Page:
We'll soon know if Missouri's football team is worthy of its spot in the national rankings. Today's game at Texas A&M should be difficult; the Aggies are desperate for a signature win, having lost of 11 of their last 14 home games against ranked Big 12 opponents. And the Tigers haven't been strong on the road against Big 12 South teams, having lost three of the last four and four of their last six. After this stretch against Texas A&M, Oklahoma (home), Nebraska (away) and Texas Tech (away), we'll have a handle on MU's legitimacy.
It'll be interesting to see how much the Rams' passing game will change now that injured tight ends Michael Hoomanawanui and Billy Bajema are returning to action. Especially Big Mike, who flashed surprisingly good receiving skills during the preseason. According to STATS LLC, the Rams have used a two-tight end formation on only 60 snaps this season. But when the Rams have used two tight ends, it gives Bradford additional targets over the middle. In two-TE formations Bradford has completed 60 percent of his passes with two touchdowns and a passer rating of 83.0.
Bradford has had 16 passes dropped in five games; that's the most drops of any NFL quarterback. Twelve percent of Bradford's incompletions this season have been because of dropped passes. Rams WR Brandon Gibson is tied with two other NFL wideouts for having the most drops (five) in the NFL this season. And Danny Amendola (four) is right behind. ... The Rams' "Greatest Show" receivers will reunite the weekend of Oct. 29-31. Isaac Bruce tells me that Torry Holt, Ricky Proehl and Az-Zahir Hakim will attend the ceremony to retire Bruce's No. 80. And they'll be at the Bruce charity foundation fundraiser at the Lumiere casino on Friday, Oct. 29.
Former Mizzou quarterback Brad Smith continues to be a superb all-around performer for the NY Jets. So far this season Smith has rushed 10 times for 83 yards, thrown a touchdown pass, caught a pass for a first down and returned 10 kickoffs for an average of 32.2 yards. ... For those on Twitter, classy Rams wide receiver Mark Clayton is chronicling his recovery from his knee injury and surgery, including photos. His twitter handle is mjclayton89.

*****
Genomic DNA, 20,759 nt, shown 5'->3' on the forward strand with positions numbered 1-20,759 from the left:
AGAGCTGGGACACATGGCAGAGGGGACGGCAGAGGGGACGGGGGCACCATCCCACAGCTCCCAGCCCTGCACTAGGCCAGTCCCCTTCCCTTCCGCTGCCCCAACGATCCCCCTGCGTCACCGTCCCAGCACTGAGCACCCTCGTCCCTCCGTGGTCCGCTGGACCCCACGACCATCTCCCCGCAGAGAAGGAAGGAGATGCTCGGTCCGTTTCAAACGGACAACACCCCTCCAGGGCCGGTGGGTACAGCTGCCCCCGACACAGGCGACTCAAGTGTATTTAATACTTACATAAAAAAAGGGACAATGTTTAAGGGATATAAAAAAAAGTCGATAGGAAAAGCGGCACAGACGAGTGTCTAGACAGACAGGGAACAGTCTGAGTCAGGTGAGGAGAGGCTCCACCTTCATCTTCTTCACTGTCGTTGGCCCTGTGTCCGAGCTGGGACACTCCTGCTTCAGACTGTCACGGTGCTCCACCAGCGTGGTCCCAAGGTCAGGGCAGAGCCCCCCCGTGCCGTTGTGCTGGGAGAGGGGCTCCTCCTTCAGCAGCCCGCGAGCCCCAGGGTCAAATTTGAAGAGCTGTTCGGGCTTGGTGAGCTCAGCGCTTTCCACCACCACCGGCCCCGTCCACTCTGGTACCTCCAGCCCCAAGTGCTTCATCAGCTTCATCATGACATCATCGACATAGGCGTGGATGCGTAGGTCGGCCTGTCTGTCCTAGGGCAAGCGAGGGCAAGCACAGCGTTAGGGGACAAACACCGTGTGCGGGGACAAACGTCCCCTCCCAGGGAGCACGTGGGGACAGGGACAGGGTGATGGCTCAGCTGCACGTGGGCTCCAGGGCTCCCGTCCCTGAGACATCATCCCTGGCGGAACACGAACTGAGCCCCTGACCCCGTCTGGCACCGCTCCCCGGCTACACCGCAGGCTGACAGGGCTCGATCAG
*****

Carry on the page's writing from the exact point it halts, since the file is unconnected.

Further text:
The Rams should take a flyer on former Oklahoma wideout Juaquin Iglesias, a third-round draft pick in 2009 by the Chicago Bears. Iglesias is on the Bears' practice squad. He had excellent chemistry with Bradford at OU. In 2007-2008, Bradford and Iglesias hooked up for 142 completions, 15 for TDs. ... Over the last two seasons, the Cardinals have been starved offensively in production from their third basemen, ranking 29th among the 30 MLB teams in extra-base hits, 26th in onbase percentage, 29th in slugging and 27th in homers (only 23) and in RBIs.
Speaking on the MLB Network on XM satellite radio, former Cardinals outfielder Brian Jordan had this to say about La Russa and the team's 2010 season: "You know I really believe (he's not retiring). He did an excellent job in Oakland and came to St. Louis and pretty much did the same thing. He won a championship. He's been a good leader for that ballclub. I'm baffled, I mean I was really surprised (by) their finish last year. I thought St. Louis was going to come out of the (NL) Central on top, but they fell apart at the end of the year. I don't know, I think he may be done with St. Louis and want to try something new."